A calm vibe combined with an abundance of space and natural light make homeowner Winnie Wong's Hong Kong residence the perfect place for her family to unwind and relax, away from the hustle and bustle around them.
"We were looking for a spacious house with an open view. The view is particularly important," Wong said. The balcony overlooks the lush greenery of the sports grounds of one of Hong Kong's most famous boys' schools, LaSalle.
Space was also one of her criteria, so that Wong could work with the designer on tearing up the layout she inherited and recreating it the way she knew would suit her family.
"We love the layouts of all the rooms. It's defined and has four bedrooms, which we were looking for at the time," she said. The only thing she doesn't like about the house is the low ceiling, added Wong.
The 158-square-meter flat is situated in Beverly Villa, Kowloon Tong. In terms of interior design, Wong did her research for about a year and talked with several designers before making the final decision. "With designer Clifton Leung, the design process was a piece of cake. He and his team did the majority of the hard work and we were hassle-free," said Wong.
"We didn't have a specific style in mind. We just wanted a home that is warm and bright to make family gathering enjoyable. We also wanted ample space for our two daughters," Wong said.
With a design brief to minimize clutter and maximize space, the flat was designed in a minimalist style with clean lines and a simple color palette.
The white and light wood Leung used for the interior help encourage a tranquil state of mind. "It is an ideal color palette to create a relaxed environment removed from work. The piano in contrasting black is the perfect aesthetic addition," the designer said.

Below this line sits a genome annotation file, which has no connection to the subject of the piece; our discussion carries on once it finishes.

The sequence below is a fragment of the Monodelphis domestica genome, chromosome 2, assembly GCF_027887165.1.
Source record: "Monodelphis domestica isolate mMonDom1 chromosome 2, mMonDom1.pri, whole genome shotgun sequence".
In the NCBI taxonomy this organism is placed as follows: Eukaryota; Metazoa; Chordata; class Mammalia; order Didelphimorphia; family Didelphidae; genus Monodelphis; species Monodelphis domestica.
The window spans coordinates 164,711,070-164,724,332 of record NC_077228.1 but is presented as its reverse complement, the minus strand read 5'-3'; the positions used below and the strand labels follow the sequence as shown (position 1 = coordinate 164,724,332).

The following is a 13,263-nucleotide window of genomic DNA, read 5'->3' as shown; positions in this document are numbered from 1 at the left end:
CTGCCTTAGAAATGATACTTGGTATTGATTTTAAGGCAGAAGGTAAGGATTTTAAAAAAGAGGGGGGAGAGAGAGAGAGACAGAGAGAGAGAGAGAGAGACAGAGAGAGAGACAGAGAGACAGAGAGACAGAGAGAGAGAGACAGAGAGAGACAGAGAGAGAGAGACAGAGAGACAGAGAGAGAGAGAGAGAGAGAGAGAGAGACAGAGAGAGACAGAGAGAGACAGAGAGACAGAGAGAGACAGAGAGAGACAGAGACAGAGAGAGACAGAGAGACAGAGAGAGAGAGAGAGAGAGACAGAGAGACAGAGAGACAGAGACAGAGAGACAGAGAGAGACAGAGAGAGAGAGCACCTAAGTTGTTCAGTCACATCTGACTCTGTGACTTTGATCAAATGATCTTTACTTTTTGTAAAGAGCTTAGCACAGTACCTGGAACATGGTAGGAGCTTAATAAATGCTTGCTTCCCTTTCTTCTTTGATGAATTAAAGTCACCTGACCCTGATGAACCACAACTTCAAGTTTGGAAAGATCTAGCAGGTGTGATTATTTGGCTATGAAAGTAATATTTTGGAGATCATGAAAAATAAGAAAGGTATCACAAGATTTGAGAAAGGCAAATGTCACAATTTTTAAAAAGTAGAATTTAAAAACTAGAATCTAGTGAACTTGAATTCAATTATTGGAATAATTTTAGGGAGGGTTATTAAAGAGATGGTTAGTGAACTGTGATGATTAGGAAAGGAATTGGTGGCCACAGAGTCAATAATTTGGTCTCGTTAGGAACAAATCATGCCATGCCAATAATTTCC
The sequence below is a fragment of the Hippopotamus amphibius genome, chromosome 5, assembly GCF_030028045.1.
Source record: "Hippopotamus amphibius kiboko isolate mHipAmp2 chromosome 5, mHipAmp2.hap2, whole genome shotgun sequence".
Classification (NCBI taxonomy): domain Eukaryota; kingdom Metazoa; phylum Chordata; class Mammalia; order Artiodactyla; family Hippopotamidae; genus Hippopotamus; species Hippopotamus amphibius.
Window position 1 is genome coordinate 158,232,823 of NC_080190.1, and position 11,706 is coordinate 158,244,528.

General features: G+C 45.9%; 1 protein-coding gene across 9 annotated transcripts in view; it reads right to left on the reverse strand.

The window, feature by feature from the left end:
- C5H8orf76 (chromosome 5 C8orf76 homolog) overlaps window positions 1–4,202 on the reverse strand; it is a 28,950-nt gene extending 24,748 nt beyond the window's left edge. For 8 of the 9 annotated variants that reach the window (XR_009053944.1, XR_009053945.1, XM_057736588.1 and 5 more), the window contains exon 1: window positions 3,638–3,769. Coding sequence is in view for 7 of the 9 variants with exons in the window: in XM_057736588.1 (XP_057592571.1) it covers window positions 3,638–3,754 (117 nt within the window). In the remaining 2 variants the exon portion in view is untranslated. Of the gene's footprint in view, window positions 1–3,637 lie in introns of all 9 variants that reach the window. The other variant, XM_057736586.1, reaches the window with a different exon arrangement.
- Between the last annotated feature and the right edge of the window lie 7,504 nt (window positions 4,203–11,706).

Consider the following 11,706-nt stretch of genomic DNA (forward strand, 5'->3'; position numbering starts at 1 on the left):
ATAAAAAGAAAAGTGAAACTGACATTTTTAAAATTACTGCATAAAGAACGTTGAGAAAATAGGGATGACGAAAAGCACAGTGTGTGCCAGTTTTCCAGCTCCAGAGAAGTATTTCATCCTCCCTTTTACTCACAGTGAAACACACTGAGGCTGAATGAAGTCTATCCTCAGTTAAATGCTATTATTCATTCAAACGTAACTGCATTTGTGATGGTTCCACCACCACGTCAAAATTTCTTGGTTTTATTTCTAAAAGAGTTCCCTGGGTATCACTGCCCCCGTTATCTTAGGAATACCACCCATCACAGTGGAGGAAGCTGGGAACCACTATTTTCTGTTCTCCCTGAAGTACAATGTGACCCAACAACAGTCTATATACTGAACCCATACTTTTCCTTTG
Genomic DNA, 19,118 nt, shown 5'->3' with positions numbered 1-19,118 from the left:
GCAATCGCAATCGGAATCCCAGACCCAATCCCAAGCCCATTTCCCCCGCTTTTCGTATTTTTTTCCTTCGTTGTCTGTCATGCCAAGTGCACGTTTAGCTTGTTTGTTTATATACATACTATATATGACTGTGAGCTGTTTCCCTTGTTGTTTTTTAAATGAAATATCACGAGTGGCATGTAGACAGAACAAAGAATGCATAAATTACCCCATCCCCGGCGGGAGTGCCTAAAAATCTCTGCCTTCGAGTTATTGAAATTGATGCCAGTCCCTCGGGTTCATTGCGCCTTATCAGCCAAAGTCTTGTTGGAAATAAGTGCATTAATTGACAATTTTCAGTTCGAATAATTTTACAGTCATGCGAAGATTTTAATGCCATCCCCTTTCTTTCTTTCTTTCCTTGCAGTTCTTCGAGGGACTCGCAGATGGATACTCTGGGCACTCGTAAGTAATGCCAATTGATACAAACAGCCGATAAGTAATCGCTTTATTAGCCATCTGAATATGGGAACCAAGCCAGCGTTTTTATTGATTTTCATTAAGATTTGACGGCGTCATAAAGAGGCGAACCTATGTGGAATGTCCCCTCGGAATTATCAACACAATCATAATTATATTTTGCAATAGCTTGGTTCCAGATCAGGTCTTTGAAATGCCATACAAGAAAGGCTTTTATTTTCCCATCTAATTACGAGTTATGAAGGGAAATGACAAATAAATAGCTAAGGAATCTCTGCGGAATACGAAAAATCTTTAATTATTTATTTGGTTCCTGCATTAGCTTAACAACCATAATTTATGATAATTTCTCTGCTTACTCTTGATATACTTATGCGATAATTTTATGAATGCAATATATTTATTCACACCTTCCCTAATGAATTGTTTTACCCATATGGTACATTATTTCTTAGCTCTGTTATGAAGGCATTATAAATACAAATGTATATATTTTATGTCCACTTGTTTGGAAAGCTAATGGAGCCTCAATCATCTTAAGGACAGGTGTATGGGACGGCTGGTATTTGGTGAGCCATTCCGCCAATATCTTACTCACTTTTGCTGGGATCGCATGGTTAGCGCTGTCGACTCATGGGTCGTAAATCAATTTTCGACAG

Application of an accent color in each bedroom adds a personal touch to the space, reflecting the distinctive character of individual family members.
One of the greatest challenges facing Leung was designing the hallway door that separating rooms on both sides.
"I nicknamed it as the 'magic door' which also acts as the cabinet door. The size of the door needed to be perfect to fit both functions," Leung said. It works both as a display cabinet door and divides the dining room and the bedrooms.
Transforming the multiple areas with trapezoid-shape layouts into individual aesthetic and functional spaces was another great challenge, said Leung.
The design of the living and dining room exhibits clean minimalist lines creating a breezy atmosphere and harmonious blend with the lush exterior views. Light streaming through creates an airy feel; the petit coffee table and contemporary curved sofa provide sensuous focal points, echoing the crescent balcony design.
White furniture with clean lines, coupled with light wood flooring, evoke a sense of serenity. The built-in aquarium at the entrance with blue lighting adds a vibrant touch to the overall ambiance.
The built-in kitchen appliances - sleek and clean - add to this harmonious overall look. The sense of simplicity is enhanced by a color palette of white and earth tones.
The subtle design of a stainless steel panel behind the ventilation fan adds a modern, chic touch to the cozy ambience, while functional at the same.
The round window on the kitchen door is a fun design touch to counterpoint prevailing minimalism.
Meanwhile, the master bedroom comes with an airy view. It features a cozy comfortable sofa, complemented by various details - including vibrant bed linen and flowers - to spice up the space.
"The two rooms for the girls have fresh and bright color schemes which evoke happy feelings," Leung said. Fun and quirky lights over the beds create an energized, creative space for the kids, while on a wall of the elder daughter's room is a painting by her art teacher.
"One of the highlights of the space is the trapezium-shaped floor-to-ceiling window at the balcony. As the apartment is blessed with a scenic view, this works perfectly to bring the outside in," Leung said. "Floor to ceiling windows are an increasingly popular trend in space design to capture views."